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Of David. A psalm.


[Preliminary Comments: This simple psalm ascribed to David reflects on who God is – the Creator and the Holy One of Israel. He ponders on who can come into His presence at the Tabernacle in Jerusalem and realises afresh it can only be those who are righteous and faithful to God (not idol worshippers). Such people can be assured that when they seek the lord, they will be blessed by Him. But then he imagines the Lord coming into the city as one triumphant in battle [v.7,8] but when he seems to repeat that [v.9,10] he simply ascribes Him as ‘The Lord Almighty', the One above all others. Four times he refers to God as ‘The King of glory'. One or two version speak of ‘this glorious king' but that loses the sense of the Glory that surrounds God in scripture, that reveal Him as the unique and perfect One.]



Part 1: Possible Worshippers


v.1,2 God is The Creator


v.1  The earth is the Lord 's, and everything in it,
     the world, and all who live in it;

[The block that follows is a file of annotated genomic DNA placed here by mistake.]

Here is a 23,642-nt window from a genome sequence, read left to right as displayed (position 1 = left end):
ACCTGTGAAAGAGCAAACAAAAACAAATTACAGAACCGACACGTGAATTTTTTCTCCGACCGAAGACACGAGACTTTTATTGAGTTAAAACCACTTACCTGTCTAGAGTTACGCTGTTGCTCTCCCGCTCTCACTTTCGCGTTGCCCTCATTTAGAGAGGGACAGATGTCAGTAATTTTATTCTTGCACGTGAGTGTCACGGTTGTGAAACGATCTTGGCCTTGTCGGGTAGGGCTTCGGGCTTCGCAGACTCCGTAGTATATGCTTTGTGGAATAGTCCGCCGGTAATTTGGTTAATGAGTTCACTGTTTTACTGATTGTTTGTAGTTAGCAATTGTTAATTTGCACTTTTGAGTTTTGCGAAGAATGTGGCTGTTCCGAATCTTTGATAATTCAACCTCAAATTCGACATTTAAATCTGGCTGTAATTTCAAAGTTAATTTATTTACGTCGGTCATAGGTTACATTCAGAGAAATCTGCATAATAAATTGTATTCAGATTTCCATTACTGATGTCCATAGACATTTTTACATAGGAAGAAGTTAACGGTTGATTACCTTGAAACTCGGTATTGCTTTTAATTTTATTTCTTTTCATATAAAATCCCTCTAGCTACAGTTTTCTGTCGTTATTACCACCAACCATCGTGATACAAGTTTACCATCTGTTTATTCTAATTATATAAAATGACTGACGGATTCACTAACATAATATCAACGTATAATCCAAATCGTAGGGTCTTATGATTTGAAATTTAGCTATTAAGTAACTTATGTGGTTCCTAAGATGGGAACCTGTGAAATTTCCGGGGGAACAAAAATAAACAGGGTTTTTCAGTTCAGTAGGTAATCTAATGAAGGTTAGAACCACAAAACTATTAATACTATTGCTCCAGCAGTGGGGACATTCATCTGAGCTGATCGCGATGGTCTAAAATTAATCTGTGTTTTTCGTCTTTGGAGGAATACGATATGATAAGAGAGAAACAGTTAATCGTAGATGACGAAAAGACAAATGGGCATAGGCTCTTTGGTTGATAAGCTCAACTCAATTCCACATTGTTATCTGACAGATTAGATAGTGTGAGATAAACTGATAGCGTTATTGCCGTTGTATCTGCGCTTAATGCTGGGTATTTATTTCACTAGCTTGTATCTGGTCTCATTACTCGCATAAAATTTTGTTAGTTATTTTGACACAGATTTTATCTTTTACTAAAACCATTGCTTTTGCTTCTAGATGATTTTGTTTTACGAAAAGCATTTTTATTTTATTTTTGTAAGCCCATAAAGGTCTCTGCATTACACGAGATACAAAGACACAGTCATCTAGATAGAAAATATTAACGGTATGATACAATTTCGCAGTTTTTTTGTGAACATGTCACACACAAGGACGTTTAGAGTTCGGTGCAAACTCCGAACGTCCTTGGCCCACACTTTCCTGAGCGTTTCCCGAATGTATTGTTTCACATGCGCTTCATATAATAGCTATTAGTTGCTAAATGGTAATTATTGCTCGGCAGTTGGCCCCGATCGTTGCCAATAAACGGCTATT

v.2  for he founded it on the seas
     and established it on the waters.


v.3,4 Who can come into His presence – the faithful righteous


v.3  Who may ascend the mountain of the Lord ?
     Who may stand in his holy place?
v.4  The one who has clean hands and a pure heart,
     who does not trust in an idol
     or swear by a false god.


v.5,6 Those people who then seek Him, they will be blessed


v.5  They will receive blessing from the Lord
     and vindication from God their Savior.
v.6  Such is the generation of those who seek him,
     who seek your face, God of Jacob.



Part 2: Welcoming in the King of Glory


v.7,8 Open the way to let the mighty and all-glorious One in


v.7  Lift up your heads, you gates;
     be lifted up, you ancient doors,
     that the King of glory may come in.
v.8  Who is this King of glory?
     The Lord strong and mighty,
     the Lord mighty in battle.

v.9,10 Let welcome Him in, realise His wonder, His glory


v.9  Lift up your heads, you gates;
     lift them up, you ancient doors,
     that the King of glory may come in.
v.10  Who is he, this King of glory?
     The Lord Almighty—

   he is the King of glory



[Additional Thoughts: Note and meditate on the different names or descriptions of God here: ‘the Lord' [v.1], ‘God… Saviour' [v.5], ‘God of Jacob' [v.6], ‘King of glory' [v.7,8,9,10]. Initially there is concern about how any of us could approach Him, but that gives way to simply welcoming Him into the city. Interestingly there is no call to praise or worship, simply to welcome Him into the city.]



Continue to Psa 25